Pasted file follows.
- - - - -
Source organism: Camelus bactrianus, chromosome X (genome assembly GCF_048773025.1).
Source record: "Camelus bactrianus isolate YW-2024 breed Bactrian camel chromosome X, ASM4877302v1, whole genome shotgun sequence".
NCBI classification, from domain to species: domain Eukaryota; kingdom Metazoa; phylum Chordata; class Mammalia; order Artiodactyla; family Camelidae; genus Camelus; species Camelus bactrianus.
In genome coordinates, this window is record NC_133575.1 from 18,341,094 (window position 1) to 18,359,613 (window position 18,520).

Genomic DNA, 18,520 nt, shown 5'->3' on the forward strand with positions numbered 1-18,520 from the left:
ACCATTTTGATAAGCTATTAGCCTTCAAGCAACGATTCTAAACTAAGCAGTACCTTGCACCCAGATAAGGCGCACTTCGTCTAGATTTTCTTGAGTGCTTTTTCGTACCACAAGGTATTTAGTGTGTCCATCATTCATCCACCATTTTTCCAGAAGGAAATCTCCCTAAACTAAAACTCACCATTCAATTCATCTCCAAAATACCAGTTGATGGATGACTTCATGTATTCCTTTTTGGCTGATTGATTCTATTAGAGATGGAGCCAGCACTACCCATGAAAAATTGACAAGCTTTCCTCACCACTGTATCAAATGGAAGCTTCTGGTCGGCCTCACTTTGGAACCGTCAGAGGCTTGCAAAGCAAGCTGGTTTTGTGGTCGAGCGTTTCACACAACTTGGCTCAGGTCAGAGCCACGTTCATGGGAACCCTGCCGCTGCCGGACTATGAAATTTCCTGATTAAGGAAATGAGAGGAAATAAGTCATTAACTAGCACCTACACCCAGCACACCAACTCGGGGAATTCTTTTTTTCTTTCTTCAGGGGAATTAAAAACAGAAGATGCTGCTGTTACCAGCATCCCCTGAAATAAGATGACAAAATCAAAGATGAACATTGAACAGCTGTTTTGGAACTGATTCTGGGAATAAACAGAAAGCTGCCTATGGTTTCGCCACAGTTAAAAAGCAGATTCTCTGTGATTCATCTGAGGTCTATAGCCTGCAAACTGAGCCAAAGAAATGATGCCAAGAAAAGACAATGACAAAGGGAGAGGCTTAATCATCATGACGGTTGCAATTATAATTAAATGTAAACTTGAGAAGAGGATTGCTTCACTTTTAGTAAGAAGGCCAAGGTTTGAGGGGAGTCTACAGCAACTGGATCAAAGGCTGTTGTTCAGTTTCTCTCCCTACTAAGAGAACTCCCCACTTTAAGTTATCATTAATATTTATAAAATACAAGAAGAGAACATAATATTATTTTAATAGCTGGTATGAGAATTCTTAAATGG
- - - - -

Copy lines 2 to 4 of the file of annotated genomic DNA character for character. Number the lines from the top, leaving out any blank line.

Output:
Source record: "Camelus bactrianus isolate YW-2024 breed Bactrian camel chromosome X, ASM4877302v1, whole genome shotgun sequence".
NCBI classification, from domain to species: domain Eukaryota; kingdom Metazoa; phylum Chordata; class Mammalia; order Artiodactyla; family Camelidae; genus Camelus; species Camelus bactrianus.
In genome coordinates, this window is record NC_133575.1 from 18,341,094 (window position 1) to 18,359,613 (window position 18,520).